Then dismantle the smaller ones.
When the Washington Post starts writing editorials like this, it can’t be long before more liberals start to see the light on education.
But what really distinguishes New Orleans is how government has redefined its role in education: stepping back from directly running schools and empowering educators to make the decisions about hours, curriculum and school culture that best drive student learning. Now, state and school-district officials mostly regulate and monitor — setting standards, ensuring equity and closing failing schools.
Rahm could just as easily shut down 125 S. Clark. Setting standards is ALL any state or city need do. Let 100s of new independent schools find the best way to meet those standards.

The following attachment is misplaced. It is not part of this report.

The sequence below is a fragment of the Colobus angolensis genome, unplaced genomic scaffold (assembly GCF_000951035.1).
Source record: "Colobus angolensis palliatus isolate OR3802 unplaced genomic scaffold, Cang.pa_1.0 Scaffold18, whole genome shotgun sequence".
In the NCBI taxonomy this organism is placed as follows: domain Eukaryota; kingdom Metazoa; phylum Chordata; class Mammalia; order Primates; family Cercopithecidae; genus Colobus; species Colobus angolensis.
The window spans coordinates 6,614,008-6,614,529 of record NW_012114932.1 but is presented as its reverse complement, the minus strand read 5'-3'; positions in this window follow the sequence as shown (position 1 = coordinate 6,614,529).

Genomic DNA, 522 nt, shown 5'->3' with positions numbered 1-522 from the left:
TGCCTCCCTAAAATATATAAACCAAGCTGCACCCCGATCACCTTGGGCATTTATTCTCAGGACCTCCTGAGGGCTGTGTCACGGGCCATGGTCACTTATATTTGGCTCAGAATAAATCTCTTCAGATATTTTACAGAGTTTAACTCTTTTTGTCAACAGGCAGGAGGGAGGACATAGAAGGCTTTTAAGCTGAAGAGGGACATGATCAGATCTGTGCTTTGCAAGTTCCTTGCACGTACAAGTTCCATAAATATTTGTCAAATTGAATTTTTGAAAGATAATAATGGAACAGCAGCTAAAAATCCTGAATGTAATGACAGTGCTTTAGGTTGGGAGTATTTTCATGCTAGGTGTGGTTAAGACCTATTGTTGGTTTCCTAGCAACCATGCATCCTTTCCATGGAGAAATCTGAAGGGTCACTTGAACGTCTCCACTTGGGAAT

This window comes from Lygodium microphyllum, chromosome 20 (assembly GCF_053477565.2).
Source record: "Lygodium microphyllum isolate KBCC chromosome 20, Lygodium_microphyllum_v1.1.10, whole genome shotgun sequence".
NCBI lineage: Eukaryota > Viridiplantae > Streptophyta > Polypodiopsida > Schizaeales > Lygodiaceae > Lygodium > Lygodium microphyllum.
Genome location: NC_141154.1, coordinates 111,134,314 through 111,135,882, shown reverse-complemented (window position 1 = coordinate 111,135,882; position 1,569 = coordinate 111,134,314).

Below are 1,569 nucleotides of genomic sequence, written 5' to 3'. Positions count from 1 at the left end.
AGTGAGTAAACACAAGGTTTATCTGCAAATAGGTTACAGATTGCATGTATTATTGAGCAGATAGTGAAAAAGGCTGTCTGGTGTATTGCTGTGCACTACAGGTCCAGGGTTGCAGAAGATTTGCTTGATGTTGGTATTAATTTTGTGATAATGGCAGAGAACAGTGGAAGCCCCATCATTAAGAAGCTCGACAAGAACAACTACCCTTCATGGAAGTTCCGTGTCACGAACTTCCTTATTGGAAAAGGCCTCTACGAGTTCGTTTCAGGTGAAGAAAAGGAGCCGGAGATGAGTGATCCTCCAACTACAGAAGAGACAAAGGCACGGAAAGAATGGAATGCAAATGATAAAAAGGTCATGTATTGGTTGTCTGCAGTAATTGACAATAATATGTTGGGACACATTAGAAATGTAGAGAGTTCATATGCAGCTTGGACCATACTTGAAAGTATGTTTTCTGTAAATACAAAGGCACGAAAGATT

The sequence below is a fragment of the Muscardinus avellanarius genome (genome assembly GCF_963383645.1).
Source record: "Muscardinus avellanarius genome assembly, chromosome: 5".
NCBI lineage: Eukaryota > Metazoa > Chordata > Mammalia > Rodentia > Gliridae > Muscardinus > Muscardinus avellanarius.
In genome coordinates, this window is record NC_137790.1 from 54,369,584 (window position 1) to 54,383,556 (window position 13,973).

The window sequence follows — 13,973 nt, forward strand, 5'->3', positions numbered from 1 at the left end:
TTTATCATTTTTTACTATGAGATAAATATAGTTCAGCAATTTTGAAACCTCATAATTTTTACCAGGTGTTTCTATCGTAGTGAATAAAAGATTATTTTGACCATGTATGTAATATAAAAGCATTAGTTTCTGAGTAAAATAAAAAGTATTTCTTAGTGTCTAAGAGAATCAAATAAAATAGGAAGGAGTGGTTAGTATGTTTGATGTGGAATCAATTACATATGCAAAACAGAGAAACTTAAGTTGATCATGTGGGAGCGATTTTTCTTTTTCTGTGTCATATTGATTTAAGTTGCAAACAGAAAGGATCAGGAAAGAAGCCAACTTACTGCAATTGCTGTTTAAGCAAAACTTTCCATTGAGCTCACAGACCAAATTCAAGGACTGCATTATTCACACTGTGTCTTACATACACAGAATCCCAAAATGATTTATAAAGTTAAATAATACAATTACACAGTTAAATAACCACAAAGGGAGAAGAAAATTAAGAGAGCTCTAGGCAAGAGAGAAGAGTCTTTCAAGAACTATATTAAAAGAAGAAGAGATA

As for the teachers, once free of their unions’ golden handcuffs, they can find solace in once again being viewed as true professionals, and not the rent-seeking collectivized drones of the failed legacy system. From, the article…
One teacher I spoke with during a recent trip talked about the luxury of being pursued by different charter networks willing to pay for her talents. After 11 years of teaching, she said, it was the first time she felt she was being treated as a professional. I visited the classrooms of Sci Academy, where 99 percent of the students are minorities and 92 percent are eligible for free and reduced-price lunch. They have some of the city’s highest scores on statewide tests, and more than 90 percent of Sci Academy seniors have already been accepted to a four-year college or university.
Teachers need to realize that 100s of schools bidding for their talents is better than 4 or 5 districts doing the same. This bidding will eventually raise the pay of the most competent teachers. As for the rest, it shouldn’t be our problem.